Energy Independence, 2021 CO2 Emissions, Maladaptation, and Airships
Here are 5 ESG insights you might have missed this week:
1. EU to Consider Massive Joint Bond Sales to Fund Energy, Defense-
The invasion has forced the bloc to rethink its most basic energy needs, as more than 40% of EU gas imports and one quarter of its oil come from Russia.
The proposal may be presented after the EU’s leaders hold an informal summit in Versailles, France, that starts Thursday, according to officials familiar with the preparations. Officials are still working out the details on how the debt sales would work and how much money they intend to raise, depending on the guidance they receive from leaders in this week’s meeting.
“The impact on energy prices from recent events and the importance of energy considerations in sanctions discussions could motivate lawmakers on both sides of the Atlantic to accelerate the shift to renewable energy,” Goldman Sachs Group Inc. economist Alec Phillips wrote in a note to clients on Monday. “EU leaders are expected to release a proposal in coming days in this area.”
2. IEA's Global Energy Review: CO2 Emissions in 2021-
Global CO2 emissions rebounded in 2021 reaching their highest ever annual level. A 6% increase from 2020 levels.
2021 pushed emissions to 36.3 gigatonnes (Gt), an estimate based on the IEA’s detailed region-by-region and fuel-by-fuel analysis, drawing on the latest official national data and publicly available energy, economic and weather data.
Spiking natural gas prices resulted in gas-to-coal switching, CO2 emissions from coal rose to all-time high. Renewable power also posted its biggest ever increase in 2021.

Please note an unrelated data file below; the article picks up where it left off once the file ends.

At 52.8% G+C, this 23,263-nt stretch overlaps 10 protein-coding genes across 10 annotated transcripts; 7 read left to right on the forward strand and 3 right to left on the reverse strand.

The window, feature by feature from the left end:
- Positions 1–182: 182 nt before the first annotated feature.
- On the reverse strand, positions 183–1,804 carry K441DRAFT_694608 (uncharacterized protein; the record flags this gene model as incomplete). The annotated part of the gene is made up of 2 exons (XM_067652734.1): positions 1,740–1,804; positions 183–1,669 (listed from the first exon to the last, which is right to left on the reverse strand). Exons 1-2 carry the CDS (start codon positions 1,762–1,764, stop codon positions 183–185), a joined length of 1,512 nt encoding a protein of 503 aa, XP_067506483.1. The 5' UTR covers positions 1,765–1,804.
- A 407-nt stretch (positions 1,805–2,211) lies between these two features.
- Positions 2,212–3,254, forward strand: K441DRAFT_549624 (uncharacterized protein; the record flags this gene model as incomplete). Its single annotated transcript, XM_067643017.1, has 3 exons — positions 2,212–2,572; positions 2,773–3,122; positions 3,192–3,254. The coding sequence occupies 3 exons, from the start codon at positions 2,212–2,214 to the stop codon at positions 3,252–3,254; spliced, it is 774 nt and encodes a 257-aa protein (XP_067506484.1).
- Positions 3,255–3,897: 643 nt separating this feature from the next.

3. Canada's Green Bond Framework-
Canada publishes Green Bond Framework in advance of inaugural issuance.
The transition to a net-zero emissions economy will require substantial public and private sector investment and expertise; to this end, the Government of Canada has introduced this first sovereign green bond framework, which will allow investors to support Canadian investments in climate action and environmental protection, while fostering further development of the Canadian sustainable finance market.
New financing opportunities will speed up projects ranging from green infrastructure, clean tech innovation, nature conservancy, and more.
4. Short-Selling Does Not Count As A Carbon Offset-
Hedge funds need to assess the real impact of climate change on portfolios.
The argument that has been made is that investors should be able to net out their “long” holdings in higher carbon-emitting companies with short positions in such businesses to reduce the estimate of the overall carbon footprint of their portfolios.
While there is some merit to this view, it risks conflating two very different approaches to assessing climate change within investment portfolios: known in jargon as “financial materiality” and “double materiality”.
Link to Source: https://www.ft.com/content/65ec280b-e9b0-40f3-9e6f-b0b65827aab6
5. 'Maladaptation': How Not To Cope With Climate Change-
Maladaptation happens when you try to solve one problem and wind up creating another.
"We're finding that there are many cases in which adaptation projects don't work," said Clark University professor Ed Carr, lead author of a chapter in the IPCC report on climate resilient development. "Some have actually made things worse."
A study of more than 300 initiatives for coping with climate change cited in the IPCC report found that one-third may have unintended and negative consequences.
Link to Source: https://phys.org/news/2022-03-maladaptation-cope-climate.html
One more thing: A 20-min YouTube video from Bloomberg Quicktakes on how airships could overcome a century of failures.
Find the video here: https://www.youtube.com/watch?v=h0hpcpnWAsQ
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